cpumask: re-introduce constant-sized cpumask optimizations

Commit aa47a7c215e7 ("lib/cpumask: deprecate nr_cpumask_bits") resulted
in the cpumask operations potentially becoming hugely less efficient,
because suddenly the cpumask was always considered to be variable-sized.

The optimization was then later added back in a limited form by commit
6f9c07be9d02 ("lib/cpumask: add FORCE_NR_CPUS config option"), but that
FORCE_NR_CPUS option is not useful in a generic kernel and more of a
special case for embedded situations with fixed hardware.

Instead, just re-introduce the optimization, with some changes.

Instead of depending on CPUMASK_OFFSTACK being false, and then always
using the full constant cpumask width, this introduces three different
cpumask "sizes":

 - the exact size (nr_cpumask_bits) remains identical to nr_cpu_ids.

   This is used for situations where we should use the exact size.

 - the "small" size (small_cpumask_bits) is the NR_CPUS constant if it
   fits in a single word and the bitmap operations thus end up able
   to trigger the "small_const_nbits()" optimizations.

   This is used for the operations that have optimized single-word
   cases that get inlined, notably the bit find and scanning functions.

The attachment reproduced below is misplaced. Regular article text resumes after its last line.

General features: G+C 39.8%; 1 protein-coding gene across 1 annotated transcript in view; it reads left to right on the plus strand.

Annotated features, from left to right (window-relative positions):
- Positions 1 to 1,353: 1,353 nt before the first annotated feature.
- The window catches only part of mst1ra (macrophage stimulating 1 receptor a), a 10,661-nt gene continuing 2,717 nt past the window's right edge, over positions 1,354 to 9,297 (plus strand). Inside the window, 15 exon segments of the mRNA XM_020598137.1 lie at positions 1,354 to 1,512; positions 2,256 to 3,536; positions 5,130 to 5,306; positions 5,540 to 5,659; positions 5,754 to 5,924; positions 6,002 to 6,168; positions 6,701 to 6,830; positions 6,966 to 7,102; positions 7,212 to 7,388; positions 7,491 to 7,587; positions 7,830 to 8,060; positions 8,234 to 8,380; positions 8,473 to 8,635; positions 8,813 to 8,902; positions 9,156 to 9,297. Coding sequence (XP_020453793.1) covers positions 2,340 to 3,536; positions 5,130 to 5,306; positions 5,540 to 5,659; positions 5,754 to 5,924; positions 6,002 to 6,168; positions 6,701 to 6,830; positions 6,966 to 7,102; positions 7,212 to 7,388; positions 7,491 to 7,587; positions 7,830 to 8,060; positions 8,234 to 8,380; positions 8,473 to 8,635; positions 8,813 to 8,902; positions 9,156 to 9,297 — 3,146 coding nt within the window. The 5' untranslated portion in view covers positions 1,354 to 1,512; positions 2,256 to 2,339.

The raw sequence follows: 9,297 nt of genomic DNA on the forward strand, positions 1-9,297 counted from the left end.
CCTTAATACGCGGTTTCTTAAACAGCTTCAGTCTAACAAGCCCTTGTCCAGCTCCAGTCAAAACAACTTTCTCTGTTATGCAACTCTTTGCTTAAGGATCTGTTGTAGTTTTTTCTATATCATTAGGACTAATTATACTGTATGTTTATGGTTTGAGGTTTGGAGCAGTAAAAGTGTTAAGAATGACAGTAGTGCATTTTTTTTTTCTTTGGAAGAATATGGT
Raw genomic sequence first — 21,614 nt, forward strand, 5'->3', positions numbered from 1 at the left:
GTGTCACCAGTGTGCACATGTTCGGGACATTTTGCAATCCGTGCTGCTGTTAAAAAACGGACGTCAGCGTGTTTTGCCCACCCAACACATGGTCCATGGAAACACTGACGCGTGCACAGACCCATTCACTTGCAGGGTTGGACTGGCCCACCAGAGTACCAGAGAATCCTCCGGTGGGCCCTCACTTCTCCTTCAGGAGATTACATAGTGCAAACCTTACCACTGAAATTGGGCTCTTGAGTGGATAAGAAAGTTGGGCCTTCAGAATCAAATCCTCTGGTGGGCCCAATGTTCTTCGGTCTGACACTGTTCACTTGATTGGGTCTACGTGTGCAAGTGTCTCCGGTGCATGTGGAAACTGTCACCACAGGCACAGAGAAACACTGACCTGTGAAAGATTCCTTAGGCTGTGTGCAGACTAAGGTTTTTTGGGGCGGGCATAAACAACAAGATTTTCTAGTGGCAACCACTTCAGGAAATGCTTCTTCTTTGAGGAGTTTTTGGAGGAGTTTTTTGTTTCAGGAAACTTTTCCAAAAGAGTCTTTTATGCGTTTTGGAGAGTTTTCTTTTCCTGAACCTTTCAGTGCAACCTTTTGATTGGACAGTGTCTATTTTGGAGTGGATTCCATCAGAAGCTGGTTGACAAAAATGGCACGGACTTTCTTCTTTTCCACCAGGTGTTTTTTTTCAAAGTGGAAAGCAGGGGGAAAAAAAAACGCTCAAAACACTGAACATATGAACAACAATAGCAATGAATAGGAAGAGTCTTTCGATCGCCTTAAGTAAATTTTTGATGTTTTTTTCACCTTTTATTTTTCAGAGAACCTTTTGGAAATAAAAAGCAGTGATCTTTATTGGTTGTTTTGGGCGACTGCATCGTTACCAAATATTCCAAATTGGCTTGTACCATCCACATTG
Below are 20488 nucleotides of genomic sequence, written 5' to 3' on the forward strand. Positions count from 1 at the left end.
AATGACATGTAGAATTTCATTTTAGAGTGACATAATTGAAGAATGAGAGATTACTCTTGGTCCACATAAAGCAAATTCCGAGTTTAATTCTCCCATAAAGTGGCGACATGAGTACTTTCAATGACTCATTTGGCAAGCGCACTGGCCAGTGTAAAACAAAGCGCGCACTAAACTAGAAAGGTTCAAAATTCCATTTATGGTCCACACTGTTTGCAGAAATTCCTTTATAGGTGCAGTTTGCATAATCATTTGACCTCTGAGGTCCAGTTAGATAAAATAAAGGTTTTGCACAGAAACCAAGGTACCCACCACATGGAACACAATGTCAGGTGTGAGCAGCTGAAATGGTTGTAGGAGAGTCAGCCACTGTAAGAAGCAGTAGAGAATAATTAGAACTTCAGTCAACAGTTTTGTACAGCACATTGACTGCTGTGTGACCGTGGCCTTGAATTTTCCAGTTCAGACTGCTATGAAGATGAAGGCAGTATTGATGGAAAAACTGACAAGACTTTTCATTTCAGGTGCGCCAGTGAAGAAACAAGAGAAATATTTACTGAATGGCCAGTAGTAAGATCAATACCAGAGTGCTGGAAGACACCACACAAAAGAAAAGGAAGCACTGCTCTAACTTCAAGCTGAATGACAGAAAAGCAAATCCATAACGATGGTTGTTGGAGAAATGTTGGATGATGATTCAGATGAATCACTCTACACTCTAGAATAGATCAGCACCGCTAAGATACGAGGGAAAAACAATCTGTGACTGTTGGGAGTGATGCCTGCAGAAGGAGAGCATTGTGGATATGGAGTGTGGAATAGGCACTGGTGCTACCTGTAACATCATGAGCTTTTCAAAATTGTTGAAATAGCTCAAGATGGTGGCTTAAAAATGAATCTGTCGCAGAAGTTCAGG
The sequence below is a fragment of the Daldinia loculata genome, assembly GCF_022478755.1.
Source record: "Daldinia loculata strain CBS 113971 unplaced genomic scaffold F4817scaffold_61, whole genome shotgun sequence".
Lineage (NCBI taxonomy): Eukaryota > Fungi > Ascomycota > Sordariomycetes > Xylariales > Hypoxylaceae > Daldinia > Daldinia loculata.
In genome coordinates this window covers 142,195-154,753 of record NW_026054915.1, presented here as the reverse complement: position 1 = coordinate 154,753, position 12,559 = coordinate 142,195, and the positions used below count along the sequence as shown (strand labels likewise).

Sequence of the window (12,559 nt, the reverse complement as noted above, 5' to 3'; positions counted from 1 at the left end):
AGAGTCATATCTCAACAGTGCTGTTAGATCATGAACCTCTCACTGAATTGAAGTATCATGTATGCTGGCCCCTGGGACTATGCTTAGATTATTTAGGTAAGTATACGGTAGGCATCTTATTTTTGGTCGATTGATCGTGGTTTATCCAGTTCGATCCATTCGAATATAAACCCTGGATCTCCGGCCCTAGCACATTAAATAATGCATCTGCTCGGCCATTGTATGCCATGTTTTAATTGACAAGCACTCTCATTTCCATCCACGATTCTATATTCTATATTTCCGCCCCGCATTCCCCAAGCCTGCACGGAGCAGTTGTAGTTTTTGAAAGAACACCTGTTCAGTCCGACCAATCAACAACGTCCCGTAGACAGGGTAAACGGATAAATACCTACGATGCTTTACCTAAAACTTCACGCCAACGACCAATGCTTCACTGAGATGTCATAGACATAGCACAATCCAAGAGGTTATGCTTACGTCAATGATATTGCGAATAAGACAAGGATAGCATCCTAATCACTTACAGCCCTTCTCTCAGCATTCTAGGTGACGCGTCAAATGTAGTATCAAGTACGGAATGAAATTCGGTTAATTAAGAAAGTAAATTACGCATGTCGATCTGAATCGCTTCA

- the "large" size (large_cpumask_bits) is the NR_CPUS constant if it
   is an sufficiently small constant that makes simple "copy" and
   "clear" operations more efficient.

   This is arbitrarily set at four words or less.

As a an example of this situation, without this fixed size optimization,
cpumask_clear() will generate code like

        movl    nr_cpu_ids(%rip), %edx
        addq    $63, %rdx
        shrq    $3, %rdx
        andl    $-8, %edx
        callq   memset@PLT

on x86-64, because it would calculate the "exact" number of longwords
that need to be cleared.

In contrast, with this patch, using a MAX_CPU of 64 (which is quite a
reasonable value to use), the above becomes a single

	movq $0,cpumask

instruction instead, because instead of caring to figure out exactly how
many CPU's the system has, it just knows that the cpumask will be a
single word and can just clear it all.

Note that this does end up tightening the rules a bit from the original
version in another way: operations that set bits in the cpumask are now
limited to the actual nr_cpu_ids limit, whereas we used to do the
nr_cpumask_bits thing almost everywhere in the cpumask code.

But if you just clear bits, or scan for bits, we can use the simpler
compile-time constants.

In the process, remove 'cpumask_complement()' and 'for_each_cpu_not()'
which were not useful, and which fundamentally have to be limited to
'nr_cpu_ids'.  Better remove them now than have somebody introduce use
of them later.

Of course, on x86-64 with MAXSMP there is no sane small compile-time
constant for the cpumask sizes, and we end up using the actual CPU bits,
and will generate the above kind of horrors regardless.  Please don't
use MAXSMP unless you really expect to have machines with thousands of

Signed-off-by: Linus Torvalds <torvalds@linux-foundation.org>
4 files changed